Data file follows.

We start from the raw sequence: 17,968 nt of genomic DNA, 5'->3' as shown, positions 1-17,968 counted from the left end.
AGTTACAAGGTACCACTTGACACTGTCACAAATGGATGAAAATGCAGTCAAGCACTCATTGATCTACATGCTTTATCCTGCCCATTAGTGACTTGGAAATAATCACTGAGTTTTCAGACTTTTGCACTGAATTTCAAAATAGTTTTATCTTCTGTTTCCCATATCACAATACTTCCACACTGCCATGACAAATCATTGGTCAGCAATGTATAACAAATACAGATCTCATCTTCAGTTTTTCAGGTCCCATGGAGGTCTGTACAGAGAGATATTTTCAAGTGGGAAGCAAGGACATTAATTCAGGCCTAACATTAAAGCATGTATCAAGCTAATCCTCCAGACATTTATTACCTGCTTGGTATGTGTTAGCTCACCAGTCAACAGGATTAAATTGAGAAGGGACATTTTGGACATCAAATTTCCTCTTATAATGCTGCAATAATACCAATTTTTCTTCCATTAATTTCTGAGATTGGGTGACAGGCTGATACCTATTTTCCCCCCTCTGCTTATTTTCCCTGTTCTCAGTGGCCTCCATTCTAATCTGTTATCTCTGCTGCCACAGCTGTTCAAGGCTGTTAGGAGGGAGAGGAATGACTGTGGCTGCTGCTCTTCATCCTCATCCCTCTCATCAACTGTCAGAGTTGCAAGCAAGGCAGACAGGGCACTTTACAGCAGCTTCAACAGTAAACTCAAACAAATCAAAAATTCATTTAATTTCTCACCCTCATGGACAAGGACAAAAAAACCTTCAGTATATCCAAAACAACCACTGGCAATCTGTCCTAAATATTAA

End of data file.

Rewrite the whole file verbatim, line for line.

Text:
We start from the raw sequence: 17,968 nt of genomic DNA, 5'->3' as shown, positions 1-17,968 counted from the left end.
AGTTACAAGGTACCACTTGACACTGTCACAAATGGATGAAAATGCAGTCAAGCACTCATTGATCTACATGCTTTATCCTGCCCATTAGTGACTTGGAAATAATCACTGAGTTTTCAGACTTTTGCACTGAATTTCAAAATAGTTTTATCTTCTGTTTCCCATATCACAATACTTCCACACTGCCATGACAAATCATTGGTCAGCAATGTATAACAAATACAGATCTCATCTTCAGTTTTTCAGGTCCCATGGAGGTCTGTACAGAGAGATATTTTCAAGTGGGAAGCAAGGACATTAATTCAGGCCTAACATTAAAGCATGTATCAAGCTAATCCTCCAGACATTTATTACCTGCTTGGTATGTGTTAGCTCACCAGTCAACAGGATTAAATTGAGAAGGGACATTTTGGACATCAAATTTCCTCTTATAATGCTGCAATAATACCAATTTTTCTTCCATTAATTTCTGAGATTGGGTGACAGGCTGATACCTATTTTCCCCCCTCTGCTTATTTTCCCTGTTCTCAGTGGCCTCCATTCTAATCTGTTATCTCTGCTGCCACAGCTGTTCAAGGCTGTTAGGAGGGAGAGGAATGACTGTGGCTGCTGCTCTTCATCCTCATCCCTCTCATCAACTGTCAGAGTTGCAAGCAAGGCAGACAGGGCACTTTACAGCAGCTTCAACAGTAAACTCAAACAAATCAAAAATTCATTTAATTTCTCACCCTCATGGACAAGGACAAAAAAACCTTCAGTATATCCAAAACAACCACTGGCAATCTGTCCTAAATATTAA